S: I started in capital markets when I was 23—before the internet even existed! I was born in Canada but I grew up in Hong Kong so I was a visible female minority. When I went into the capital markets field, I was really at a loss in terms of what to do. I didn’t have an MBA or family connections or business contacts. I was just happy to get hired as a trainee. But I really didn’t understand the capital market culture so I ended up asking people a lot of questions, and they helped me a lot. I worked hard but I believe a lot of my longevity and success in business is thanks to the guidance I received along the way from mentors.

One of my mentors headed up the precious metal desk. She was one of the few women traders at the time and I would go for coffee with her and learned as much as I could about being a female in an (at the time) male domain. I also got to know a man on the institutional side named Gavin who showed me how things worked, because I was naïve and there’s politics everywhere in life. He told me who to watch and what I should do in certain situations. It was invaluable knowledge. I was getting a lot of powerful but informal mentoring without totally realizing it at the time.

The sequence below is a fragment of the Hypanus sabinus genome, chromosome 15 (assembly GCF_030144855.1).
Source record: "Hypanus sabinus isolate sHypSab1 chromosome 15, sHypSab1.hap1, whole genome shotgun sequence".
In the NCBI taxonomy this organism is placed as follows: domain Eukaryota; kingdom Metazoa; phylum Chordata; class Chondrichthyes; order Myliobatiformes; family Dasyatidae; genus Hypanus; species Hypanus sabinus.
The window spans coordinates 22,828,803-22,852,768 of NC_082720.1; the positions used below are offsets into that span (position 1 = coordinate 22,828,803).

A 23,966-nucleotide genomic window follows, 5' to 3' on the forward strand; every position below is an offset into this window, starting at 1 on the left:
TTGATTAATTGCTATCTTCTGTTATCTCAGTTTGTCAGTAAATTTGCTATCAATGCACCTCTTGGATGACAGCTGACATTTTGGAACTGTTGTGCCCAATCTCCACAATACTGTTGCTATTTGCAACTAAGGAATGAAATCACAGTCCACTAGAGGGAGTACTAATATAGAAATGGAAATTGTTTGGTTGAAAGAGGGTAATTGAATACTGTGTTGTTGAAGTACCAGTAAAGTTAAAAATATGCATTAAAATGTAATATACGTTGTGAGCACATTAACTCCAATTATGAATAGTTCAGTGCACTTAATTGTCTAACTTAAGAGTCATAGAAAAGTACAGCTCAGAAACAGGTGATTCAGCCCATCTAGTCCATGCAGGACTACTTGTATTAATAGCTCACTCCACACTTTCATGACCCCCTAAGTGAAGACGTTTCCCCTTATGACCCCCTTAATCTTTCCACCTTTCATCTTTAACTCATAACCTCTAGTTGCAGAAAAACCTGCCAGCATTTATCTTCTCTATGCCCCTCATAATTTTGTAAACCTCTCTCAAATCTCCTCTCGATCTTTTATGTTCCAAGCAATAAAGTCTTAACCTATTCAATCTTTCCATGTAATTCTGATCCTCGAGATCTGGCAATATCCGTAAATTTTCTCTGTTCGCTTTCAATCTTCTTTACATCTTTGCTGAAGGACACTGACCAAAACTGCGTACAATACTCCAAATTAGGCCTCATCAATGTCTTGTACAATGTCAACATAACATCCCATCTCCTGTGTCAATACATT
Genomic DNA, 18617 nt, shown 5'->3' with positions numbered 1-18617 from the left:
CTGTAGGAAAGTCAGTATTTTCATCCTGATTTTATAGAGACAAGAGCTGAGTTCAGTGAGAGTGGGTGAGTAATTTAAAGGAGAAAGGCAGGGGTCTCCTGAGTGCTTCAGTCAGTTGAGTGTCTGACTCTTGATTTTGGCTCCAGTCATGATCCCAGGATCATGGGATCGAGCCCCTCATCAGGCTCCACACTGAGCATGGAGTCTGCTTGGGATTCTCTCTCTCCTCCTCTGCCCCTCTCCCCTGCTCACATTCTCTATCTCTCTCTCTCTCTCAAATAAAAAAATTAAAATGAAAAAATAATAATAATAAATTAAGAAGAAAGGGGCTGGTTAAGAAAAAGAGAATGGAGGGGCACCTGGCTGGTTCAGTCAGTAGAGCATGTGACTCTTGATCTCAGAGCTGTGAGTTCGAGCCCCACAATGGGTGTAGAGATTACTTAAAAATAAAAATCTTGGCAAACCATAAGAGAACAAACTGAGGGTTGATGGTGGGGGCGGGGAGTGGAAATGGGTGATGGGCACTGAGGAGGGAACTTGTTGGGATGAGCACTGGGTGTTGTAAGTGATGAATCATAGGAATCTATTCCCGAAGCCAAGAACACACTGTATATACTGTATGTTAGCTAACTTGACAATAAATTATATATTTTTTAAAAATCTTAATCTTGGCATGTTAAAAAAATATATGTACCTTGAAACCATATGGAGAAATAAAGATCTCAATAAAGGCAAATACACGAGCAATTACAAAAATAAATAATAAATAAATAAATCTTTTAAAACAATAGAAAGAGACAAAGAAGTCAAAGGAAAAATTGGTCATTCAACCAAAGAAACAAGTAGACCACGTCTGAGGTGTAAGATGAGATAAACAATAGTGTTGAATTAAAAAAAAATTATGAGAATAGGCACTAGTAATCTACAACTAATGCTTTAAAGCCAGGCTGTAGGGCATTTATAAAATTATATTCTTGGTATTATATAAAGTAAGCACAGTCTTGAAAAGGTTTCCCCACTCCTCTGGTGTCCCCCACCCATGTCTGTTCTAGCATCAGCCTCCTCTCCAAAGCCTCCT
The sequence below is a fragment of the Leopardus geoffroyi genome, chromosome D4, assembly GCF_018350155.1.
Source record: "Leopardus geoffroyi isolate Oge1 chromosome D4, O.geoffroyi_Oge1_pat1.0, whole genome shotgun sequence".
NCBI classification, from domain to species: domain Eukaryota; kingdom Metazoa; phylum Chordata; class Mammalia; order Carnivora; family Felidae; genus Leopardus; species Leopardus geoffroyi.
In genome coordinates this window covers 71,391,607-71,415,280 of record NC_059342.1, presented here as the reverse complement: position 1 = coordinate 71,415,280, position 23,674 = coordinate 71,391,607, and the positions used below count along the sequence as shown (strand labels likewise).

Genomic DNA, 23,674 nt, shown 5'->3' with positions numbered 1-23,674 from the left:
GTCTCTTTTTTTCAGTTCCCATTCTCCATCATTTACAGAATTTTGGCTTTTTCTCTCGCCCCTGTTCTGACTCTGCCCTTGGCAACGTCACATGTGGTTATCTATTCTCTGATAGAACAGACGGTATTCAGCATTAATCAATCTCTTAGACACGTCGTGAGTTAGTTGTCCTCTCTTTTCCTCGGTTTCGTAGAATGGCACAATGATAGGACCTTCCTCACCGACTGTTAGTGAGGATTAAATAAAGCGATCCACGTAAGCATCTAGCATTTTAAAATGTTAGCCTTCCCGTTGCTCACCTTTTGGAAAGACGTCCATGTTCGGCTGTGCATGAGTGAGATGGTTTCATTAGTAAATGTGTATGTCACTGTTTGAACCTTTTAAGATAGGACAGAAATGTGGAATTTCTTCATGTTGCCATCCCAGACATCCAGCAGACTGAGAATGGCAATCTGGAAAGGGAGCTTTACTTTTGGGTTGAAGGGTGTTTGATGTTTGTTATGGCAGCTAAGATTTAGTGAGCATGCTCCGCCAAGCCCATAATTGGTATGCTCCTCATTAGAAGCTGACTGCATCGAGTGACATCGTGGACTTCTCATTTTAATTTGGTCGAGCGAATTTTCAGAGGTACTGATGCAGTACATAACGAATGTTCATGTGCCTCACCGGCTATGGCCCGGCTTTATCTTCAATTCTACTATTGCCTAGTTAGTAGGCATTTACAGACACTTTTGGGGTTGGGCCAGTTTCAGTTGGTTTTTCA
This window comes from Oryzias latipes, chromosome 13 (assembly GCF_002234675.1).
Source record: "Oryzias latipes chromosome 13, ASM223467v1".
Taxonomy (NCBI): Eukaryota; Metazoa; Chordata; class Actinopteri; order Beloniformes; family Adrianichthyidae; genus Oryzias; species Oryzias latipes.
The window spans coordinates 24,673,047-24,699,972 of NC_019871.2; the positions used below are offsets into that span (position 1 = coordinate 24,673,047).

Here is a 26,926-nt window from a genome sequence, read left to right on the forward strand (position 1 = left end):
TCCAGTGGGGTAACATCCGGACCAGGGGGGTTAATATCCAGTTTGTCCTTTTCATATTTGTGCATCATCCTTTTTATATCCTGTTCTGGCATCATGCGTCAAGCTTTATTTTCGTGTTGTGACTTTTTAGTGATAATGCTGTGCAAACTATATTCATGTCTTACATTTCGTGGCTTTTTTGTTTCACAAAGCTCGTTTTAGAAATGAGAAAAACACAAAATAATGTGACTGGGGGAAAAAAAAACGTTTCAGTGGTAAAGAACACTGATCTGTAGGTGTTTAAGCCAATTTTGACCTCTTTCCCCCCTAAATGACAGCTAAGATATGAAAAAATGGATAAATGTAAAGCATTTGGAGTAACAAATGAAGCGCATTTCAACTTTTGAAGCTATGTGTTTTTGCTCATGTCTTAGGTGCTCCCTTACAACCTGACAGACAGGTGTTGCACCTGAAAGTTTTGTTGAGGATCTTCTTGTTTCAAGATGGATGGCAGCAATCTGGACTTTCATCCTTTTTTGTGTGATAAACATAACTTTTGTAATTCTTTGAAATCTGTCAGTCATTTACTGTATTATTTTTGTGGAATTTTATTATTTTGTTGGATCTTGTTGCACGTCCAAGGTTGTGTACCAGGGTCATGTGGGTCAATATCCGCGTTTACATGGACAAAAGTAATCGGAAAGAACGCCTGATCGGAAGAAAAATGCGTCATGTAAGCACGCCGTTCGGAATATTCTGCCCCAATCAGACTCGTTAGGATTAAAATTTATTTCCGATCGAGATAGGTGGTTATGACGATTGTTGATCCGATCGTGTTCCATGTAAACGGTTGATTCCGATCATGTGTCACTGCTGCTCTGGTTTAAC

“There’s a bit of an art to getting noticed for your hard work without coming across as being arrogant.”

V: What about formal mentoring programs? Are they helpful?

S: Very much so. All the banks have formal mentorship programs and they do a lot of good because they highlight what you’re doing. That’s important because women tend not to brag about themselves. I tell my women mentees that there is a bit of an art to getting noticed for your hard work. You need to find a way to toot your own horn a bit without coming across as being arrogant. It’s a fine line, but with practice, anyone can walk it.

V: Do women need mentors more than men?

S: No, I wouldn’t say that. I think both sexes need mentors.

V: Is there still an old boys club in finance?

S: I think it really depends on who you speak to. My husband is in capital markets like me so I always got a pretty good perspective on this issue. We both worked at major Canadian banks, and he’s blonde and blue-eyed, and I’m Chinese. And a woman. So I see both sides of the coin. Is there an old boys club? I think people in the financial world are making a conscious effort to be more accepting to women. But at the same time, I think many guys are just more comfortable around men. They have more similar interests and whatnot. That said, I’m probably an extreme case, even for a female in capital markets. In the financial world, dinners and sporting events and so on, play a big role in fostering relationships, and I don’t drink and I don’t like sports. So, to a certain extent, it’s a bit of a joke how I lasted this long.